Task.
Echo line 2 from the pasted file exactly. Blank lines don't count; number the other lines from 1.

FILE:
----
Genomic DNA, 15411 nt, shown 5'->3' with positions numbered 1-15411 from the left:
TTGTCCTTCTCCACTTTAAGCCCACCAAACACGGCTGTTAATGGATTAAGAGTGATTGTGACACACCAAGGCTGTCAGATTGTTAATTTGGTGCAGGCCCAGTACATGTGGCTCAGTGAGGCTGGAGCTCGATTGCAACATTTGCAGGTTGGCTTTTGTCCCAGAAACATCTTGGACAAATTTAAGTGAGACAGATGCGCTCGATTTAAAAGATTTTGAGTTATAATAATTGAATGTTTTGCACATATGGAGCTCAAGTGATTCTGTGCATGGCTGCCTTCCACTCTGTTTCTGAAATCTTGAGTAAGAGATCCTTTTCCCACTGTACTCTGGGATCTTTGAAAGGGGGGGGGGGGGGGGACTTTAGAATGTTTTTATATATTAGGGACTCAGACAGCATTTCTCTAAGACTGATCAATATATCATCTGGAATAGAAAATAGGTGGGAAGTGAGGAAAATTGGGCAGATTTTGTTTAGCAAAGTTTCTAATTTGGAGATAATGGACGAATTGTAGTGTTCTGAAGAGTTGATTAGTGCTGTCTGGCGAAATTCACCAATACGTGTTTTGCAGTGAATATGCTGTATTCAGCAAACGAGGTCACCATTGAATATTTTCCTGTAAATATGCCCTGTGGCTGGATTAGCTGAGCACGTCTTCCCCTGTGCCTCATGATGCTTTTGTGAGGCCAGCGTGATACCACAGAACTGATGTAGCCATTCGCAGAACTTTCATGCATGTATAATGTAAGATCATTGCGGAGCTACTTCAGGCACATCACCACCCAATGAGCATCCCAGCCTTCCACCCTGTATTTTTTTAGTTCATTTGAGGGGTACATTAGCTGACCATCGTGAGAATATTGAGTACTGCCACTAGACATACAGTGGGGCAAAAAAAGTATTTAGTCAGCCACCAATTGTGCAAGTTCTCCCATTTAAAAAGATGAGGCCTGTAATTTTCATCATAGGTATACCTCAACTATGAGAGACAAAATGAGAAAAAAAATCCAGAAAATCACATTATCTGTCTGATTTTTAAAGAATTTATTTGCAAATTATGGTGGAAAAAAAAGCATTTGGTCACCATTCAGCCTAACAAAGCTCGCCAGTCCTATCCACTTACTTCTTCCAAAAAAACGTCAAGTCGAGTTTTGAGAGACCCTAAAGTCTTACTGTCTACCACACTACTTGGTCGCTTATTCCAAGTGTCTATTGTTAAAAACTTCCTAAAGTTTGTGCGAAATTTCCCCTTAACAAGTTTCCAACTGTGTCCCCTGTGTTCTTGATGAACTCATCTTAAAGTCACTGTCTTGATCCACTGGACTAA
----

TTGTCCTTCTCCACTTTAAGCCCACCAAACACGGCTGTTAATGGATTAAGAGTGATTGTGACACACCAAGGCTGTCAGATTGTTAATTTGGTGCAGGCCCAGTACATGTGGCTCAGTGAGGCTGGAGCTCGATTGCAACATTTGCAGGTTGGCTTTTGTCCCAGAAACATCTTGGACAAATTTAAGTGAGACAGATGCGCTCGATTTAAAAGATTTTGAGTTATAATAATTGAATGTTTTGCACATATGGAGCTCAAGTGATTCTGTGCATGGCTGCCTTCCACTCTGTTTCTGAAATCTTGAGTAAGAGATCCTTTTCCCACTGTACTCTGGGATCTTTGAAAGGGGGGGGGGGGGGGGACTTTAGAATGTTTTTATATATTAGGGACTCAGACAGCATTTCTCTAAGACTGATCAATATATCATCTGGAATAGAAAATAGGTGGGAAGTGAGGAAAATTGGGCAGATTTTGTTTAGCAAAGTTTCTAATTTGGAGATAATGGACGAATTGTAGTGTTCTGAAGAGTTGATTAGTGCTGTCTGGCGAAATTCACCAATACGTGTTTTGCAGTGAATATGCTGTATTCAGCAAACGAGGTCACCATTGAATATTTTCCTGTAAATATGCCCTGTGGCTGGATTAGCTGAGCACGTCTTCCCCTGTGCCTCATGATGCTTTTGTGAGGCCAGCGTGATACCACAGAACTGATGTAGCCATTCGCAGAACTTTCATGCATGTATAATGTAAGATCATTGCGGAGCTACTTCAGGCACATCACCACCCAATGAGCATCCCAGCCTTCCACCCTGTATTTTTTTAGTTCATTTGAGGGGTACATTAGCTGACCATCGTGAGAATATTGAGTACTGCCACTAGACATACAGTGGGGCAAAAAAAGTATTTAGTCAGCCACCAATTGTGCAAGTTCTCCCATTTAAAAAGATGAGGCCTGTAATTTTCATCATAGGTATACCTCAACTATGAGAGACAAAATGAGAAAAAAAATCCAGAAAATCACATTATCTGTCTGATTTTTAAAGAATTTATTTGCAAATTATGGTGGAAAAAAAAGCATTTGGTCACCATTCAGCCTAACAAAGCTCGCCAGTCCTATCCACTTACTTCTTCCAAAAAAACGTCAAGTCGAGTTTTGAGAGACCCTAAAGTCTTACTGTCTACCACACTACTTGGTCGCTTATTCCAAGTGTCTATTGTTAAAAACTTCCTAAAGTTTGTGCGAAATTTCCCCTTAACAAGTTTCCAACTGTGTCCCCTGTGTTCTTGATGAACTCATCTTAAAGTCACTGTCTTGATCCACTGGACTAA